8 best Lau Ching-Wan's law enforcement roles in movies | News & Features | Cinema Online

8 best Lau Ching-Wan's law enforcement roles in movies

Writer: Casey Chong

Lau Ching-Wan and Karena Lam in a scene from Alan Mak's latest ICAC thriller, "Integrity".

Lau Ching-Wan is a name that needs no introduction. A Hong Kong screen veteran who has appeared in over 100 movies in different acting capacities from a cameo to a leading role, Lau Ching-Wan's road to stardom has certainly come a long way since his early TVB days back in the 80s.

He was also one of the TVB actors who made a successful transition from television to movies and although he has explored different kinds of roles throughout his career, one of his most recognisable roles is playing a law enforcement character.

We have handpicked eight of Lau Ching-Wan's best performances as a law enforcement character according to its year of release.

1) Ho Chi-Yung / Cat in "The Most Wanted" (1994)

A scene from "The Most Wanted" (1994).

1994 was a banner year for then-30-year-old Lau Ching-Wan, who finally shot to stardom after earning not one but two Best Actor nominations for "C'est La Vie, Mon Chéri" and "Thou Shalt Not Swear" (both released in 1993) at the 14th Hong Kong Film Awards. One of the movies that he appeared in during that particular year was "The Most Wanted", a crime drama in which Lau Ching-Wan plays Ho Chi-Yung a.k.a. Cat, an undercover cop tasked by his superior (Lee Kwok-Lun) to infiltrate a gang of notorious robbers with the help of his friend Sap (Bowie Lam, who had co-starred alongside Lau Ching-Wan in TVB's "The Greed Of Man" back in 1992). However, things went sideways when a robbery exposed Cat's identity and turned him into the HK Police Force's most wanted criminal. The movie is basically a formulaic crime drama about the ugly side of being an undercover cop, and yet, "The Most Wanted" remains surprisingly watchable, thanks to Lau Ching-Wan's engaging performance as the conflicted undercover cop living on the edge.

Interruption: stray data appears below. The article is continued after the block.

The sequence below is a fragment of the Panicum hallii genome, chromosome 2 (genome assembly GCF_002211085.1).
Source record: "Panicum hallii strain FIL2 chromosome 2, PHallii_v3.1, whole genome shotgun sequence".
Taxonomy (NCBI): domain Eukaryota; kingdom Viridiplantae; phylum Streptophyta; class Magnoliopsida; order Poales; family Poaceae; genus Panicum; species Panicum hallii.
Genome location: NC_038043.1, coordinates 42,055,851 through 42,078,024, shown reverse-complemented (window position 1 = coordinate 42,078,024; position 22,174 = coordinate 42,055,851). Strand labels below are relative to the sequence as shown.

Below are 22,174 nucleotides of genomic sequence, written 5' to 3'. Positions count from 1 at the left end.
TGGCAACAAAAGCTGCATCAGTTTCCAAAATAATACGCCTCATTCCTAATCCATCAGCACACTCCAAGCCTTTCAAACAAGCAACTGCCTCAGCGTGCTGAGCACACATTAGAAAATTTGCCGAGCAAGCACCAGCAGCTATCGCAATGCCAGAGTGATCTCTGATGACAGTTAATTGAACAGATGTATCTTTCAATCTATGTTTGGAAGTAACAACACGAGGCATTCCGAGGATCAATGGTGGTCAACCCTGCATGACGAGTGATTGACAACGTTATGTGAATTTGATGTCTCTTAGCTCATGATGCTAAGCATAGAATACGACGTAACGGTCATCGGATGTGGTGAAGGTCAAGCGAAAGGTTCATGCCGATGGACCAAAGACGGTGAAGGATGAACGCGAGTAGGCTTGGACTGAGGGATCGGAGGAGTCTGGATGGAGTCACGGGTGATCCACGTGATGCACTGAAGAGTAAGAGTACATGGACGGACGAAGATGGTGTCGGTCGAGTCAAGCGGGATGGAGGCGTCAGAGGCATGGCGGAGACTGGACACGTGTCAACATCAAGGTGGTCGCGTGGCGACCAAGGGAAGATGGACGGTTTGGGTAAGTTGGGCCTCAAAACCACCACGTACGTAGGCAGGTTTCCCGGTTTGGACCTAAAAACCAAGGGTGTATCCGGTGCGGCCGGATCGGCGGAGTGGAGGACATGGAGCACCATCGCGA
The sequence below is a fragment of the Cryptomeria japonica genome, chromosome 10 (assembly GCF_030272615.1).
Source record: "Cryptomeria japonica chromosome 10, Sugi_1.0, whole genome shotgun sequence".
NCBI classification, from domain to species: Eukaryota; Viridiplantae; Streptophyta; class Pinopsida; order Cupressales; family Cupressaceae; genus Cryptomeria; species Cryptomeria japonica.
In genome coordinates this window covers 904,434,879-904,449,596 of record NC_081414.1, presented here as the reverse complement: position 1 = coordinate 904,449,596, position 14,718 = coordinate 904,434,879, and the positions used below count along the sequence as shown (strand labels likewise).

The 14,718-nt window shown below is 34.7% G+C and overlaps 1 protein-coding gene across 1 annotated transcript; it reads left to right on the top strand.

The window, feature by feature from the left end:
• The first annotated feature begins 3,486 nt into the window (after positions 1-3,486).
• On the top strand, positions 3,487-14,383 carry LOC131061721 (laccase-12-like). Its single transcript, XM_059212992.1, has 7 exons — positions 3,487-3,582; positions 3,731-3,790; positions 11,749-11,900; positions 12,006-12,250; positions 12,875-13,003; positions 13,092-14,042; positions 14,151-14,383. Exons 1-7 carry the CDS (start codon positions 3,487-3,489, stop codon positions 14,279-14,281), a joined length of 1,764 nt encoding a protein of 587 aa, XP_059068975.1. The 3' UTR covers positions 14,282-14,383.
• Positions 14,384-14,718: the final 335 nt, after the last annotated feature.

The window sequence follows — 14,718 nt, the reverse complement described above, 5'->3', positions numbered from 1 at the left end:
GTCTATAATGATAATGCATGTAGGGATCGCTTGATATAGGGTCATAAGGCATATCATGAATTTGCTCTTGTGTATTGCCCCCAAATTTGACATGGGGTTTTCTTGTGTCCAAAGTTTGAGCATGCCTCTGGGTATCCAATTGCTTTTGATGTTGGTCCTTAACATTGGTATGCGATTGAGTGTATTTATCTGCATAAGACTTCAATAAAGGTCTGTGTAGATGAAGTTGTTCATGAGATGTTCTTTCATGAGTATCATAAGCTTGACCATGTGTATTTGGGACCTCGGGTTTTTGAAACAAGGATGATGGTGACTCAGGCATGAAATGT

2) Inspector Lau Chun-Hoi in "Loving You" (1995)

Lau Ching-Wan and Carmen Lee in "Loving You" (1995).

Just so you know, the Cantonese title for Johnnie To's cop drama "Loving You" is literally translated as "Tasteless Detective". Which, of course, it was named as such since it refers to Lau Ching-Wan's character who suffers a severe brain injury after getting a bullet in the head, causing him to lose all sense of smell and taste. "Loving You" is basically a Hong Kong remake of the Harrison Ford-starring "Regarding Henry", complete with all the sappy melodramatic moments and yes... montage music. Still, the movie works because of Lau Ching-Wan's perfectly typecast role as a hot-tempered police inspector. He sells his role well enough to offset most of the movie's shortcomings. Although an uneven effort, Johnnie To managed to secure a Best Director nomination at the 15th Hong Kong Film Awards but lost to Ann Hui in "Summer Snow".

3) Sergeant Bill Chu in "Big Bullet" (1996)

Lau Ching-Wan as Sergeant Bill Chu in "Big Bullet" (1996).